Method of Collection:
Volume as mentioned on gel vacutainer (Yellow)
Days for reporting:
|Investigations Ref. Range Unit
Anti-TPO Enzyme Immunoassay 5.00 IU/ml
Anti-Thyroglobulin Enzyme Immunoassay 2.00 IU/ml
Anti-TPO Enzyme Immunoassay
(IgG autoantibodies against thyroid peroxidase (TPO)
NEGATIVE : 100.00 IU/ml
Anti-Thyroglobulin Enzyme Immunoassay
(IgG autoantibodies against thyroglobulin)
NEGATIVE : 100.00 IU/ml
Why is the Test Done?
Testing for thyroid antibodies, such as thyroid peroxidase antibody (TPO), is primarily ordered to help diagnose anautoimmune thyroid disease and to distinguish it from other forms of thyroid dysfunction. Thyroid autoantibodies develop when a person's immune system mistakenly targets components of the thyroid gland or thyroid proteins, leading to chronic inflammation of the thyroid (thyroiditis), tissue damage, and/or disruption of thyroid function. One or more of the following tests may be performed to help establish a diagnosis of and/or monitor an autoimmune thyroid disorder:
Thyroid peroxidase antibody (TPO)—the most common test for autoimmune thyroid disease; it can be detected inGraves disease or Hashimoto thyroiditis.
Thyroglobulin antibody (TGAb)— this antibody targets thyroglobulin, the storage form of thyroid hormones.
Thyroid stimulating hormone receptor antibodies (TSHRAb)—includes two types of autoantibodies that attach to proteins in the thyroid to which TSH normally binds (TSH receptors):
Thyroid stimulating immunoglobulin (TSI) binds to receptors and promotes the production of thyroid hormones, leading to hyperthyroidism.
Thyroid binding inhibitory immunoglobulin (TBII) blocks TSH from binding to receptors, blocking production of thyroid hormones and resulting in hypothyroidism.
These tests may be ordered to help investigate the cause of an enlarged thyroid (goiter) or other signs and symptoms associated with low or high thyroid hormone levels. Testing may be performed as a follow-up when other thyroid test results such as total or free T3, free T4, and/or TSH indicate thyroid dysfunction.
One or more thyroid antibody tests may also be ordered to determine if a person with an autoimmune condition is at risk of developing thyroid dysfunction. This may occur with disorders such as systemic lupus erythematosus, rheumatoid arthritis, or pernicious anemia.
A person who is receiving treatment for thyroid cancer may be monitored with a thyroglobulin test. In this case, the thyroglobulin antibody test is used to determine if the antibody is present in the person's blood and likely to interfere with the test to measure the thyroglobulin level.
Testing may be ordered when an individual has abnormal TSH and/or free T4 test results or signs and symptoms of a low or high level of thyroid hormones or the presence of a goiter, especially if the cause is suspected to be an autoimmune disease.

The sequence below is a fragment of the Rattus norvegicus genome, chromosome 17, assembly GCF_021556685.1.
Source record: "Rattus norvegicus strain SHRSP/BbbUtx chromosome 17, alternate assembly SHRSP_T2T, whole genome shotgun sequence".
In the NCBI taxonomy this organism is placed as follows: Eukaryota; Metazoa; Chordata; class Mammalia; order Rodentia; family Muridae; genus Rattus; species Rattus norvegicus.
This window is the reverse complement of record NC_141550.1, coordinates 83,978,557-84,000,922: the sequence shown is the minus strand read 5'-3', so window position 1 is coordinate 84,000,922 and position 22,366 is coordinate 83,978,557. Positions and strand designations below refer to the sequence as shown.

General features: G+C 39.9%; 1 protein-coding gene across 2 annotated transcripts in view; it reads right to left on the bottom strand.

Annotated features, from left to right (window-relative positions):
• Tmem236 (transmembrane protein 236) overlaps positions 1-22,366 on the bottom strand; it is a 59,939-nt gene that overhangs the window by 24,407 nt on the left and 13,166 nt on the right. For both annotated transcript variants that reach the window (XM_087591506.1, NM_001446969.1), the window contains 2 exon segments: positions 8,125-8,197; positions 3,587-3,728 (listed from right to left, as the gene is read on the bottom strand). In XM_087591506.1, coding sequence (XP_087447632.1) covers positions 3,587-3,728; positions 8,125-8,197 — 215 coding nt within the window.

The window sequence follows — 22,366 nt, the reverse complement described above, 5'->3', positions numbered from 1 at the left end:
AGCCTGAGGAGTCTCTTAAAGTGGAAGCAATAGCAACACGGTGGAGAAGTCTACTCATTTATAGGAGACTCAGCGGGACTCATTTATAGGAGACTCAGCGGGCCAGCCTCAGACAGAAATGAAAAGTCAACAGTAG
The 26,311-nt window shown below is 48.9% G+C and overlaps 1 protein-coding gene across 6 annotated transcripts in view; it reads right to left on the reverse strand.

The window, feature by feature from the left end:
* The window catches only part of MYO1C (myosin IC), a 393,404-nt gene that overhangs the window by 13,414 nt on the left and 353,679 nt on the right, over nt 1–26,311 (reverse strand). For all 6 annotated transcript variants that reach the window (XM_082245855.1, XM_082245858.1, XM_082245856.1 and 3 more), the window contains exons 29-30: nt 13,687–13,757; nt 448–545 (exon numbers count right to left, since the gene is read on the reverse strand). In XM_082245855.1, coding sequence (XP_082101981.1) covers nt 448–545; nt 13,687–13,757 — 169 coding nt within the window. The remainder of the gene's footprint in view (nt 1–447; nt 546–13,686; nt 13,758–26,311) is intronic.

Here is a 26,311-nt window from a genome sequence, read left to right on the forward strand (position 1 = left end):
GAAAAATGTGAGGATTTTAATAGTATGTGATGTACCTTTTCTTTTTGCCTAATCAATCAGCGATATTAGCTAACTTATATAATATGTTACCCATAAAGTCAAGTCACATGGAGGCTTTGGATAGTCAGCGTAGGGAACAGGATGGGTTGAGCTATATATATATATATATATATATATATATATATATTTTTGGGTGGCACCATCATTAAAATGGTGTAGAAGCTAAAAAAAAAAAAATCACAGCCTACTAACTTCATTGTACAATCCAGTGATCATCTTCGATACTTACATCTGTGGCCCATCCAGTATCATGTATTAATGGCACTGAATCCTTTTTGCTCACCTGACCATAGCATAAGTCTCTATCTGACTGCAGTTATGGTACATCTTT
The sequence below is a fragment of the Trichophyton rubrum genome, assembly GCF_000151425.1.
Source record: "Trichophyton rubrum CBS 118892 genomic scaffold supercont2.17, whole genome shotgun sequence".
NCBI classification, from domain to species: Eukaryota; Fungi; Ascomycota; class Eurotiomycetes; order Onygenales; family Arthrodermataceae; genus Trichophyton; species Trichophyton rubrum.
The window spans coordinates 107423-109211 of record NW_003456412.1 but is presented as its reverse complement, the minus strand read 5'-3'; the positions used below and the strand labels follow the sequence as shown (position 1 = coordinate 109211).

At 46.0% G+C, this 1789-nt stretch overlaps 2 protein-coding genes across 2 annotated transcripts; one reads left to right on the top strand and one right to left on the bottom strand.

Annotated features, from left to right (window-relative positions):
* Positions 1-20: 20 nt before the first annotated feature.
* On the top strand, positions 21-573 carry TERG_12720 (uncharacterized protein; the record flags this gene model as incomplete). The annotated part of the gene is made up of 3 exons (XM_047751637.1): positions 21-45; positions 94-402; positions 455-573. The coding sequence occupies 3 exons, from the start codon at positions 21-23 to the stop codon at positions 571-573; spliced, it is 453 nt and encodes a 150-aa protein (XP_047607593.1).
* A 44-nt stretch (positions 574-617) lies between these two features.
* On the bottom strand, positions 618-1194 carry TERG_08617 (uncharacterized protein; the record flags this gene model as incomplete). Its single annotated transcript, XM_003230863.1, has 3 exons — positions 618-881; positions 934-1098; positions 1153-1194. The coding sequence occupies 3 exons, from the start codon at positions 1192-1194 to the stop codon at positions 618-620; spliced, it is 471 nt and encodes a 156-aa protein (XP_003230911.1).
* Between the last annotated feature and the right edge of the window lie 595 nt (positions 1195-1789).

If a pregnant woman has a known autoimmune thyroid disease (such as Hashimoto thyroiditis or Graves disease) or has another autoimmune disorder and thyroid involvement is suspected, then one or more of the thyroid antibodies may be ordered early in the pregnancy and then again near the end. These tests are used to help determine whether the baby may be at risk of thyroid dysfunction. Thyroid antibodies can cross the placenta and cause hypothyroidism or hyperthyroidism in the developing baby or newborn.
Negative test results means that thyroid autoantibodies are not present in the blood at the time of testing and may indicate that symptoms are due to a cause other than autoimmune. However, a certain percentage of people who have autoimmune thyroid disease do not have autoantibodies. If it is suspected that the autoantibodies may develop over time, as may happen with some autoimmune disorders, then repeat testing may be done at a later date.
Mild to moderately elevated levels of thyroid antibodies may be found in a variety of thyroid and autoimmune disorders, such as thyroid cancer, type 1 diabetes, rheumatoid arthritis, pernicious anemia, and autoimmune collagen vascular diseases.
Significantly increased concentrations most frequently indicate thyroid autoimmune diseases such as Hashimoto thyroiditisand Graves disease.
In general, the presence of thyroid antibodies suggests the presence of an autoimmune thyroid disorder and the higher the level, the more likely that is. Levels of autoantibody that rise over time may be more significant than stable levels as they may indicate an increase in autoimmune disease activity. All of these antibodies, if present in a pregnant woman, can increase the risk of hypothyroidism or hyperthyroidism in the developing baby or newborn.
A certain percentage of people who are healthy may be positive for one or more thyroid antibodies. The prevalence of these antibodies tends to be higher in women, tends to increase with age, and for thyroid peroxidase antibodies, indicates an increased risk of developing thyroid disease in the future.
How to prepare for the Test:
No special preparation is necessary.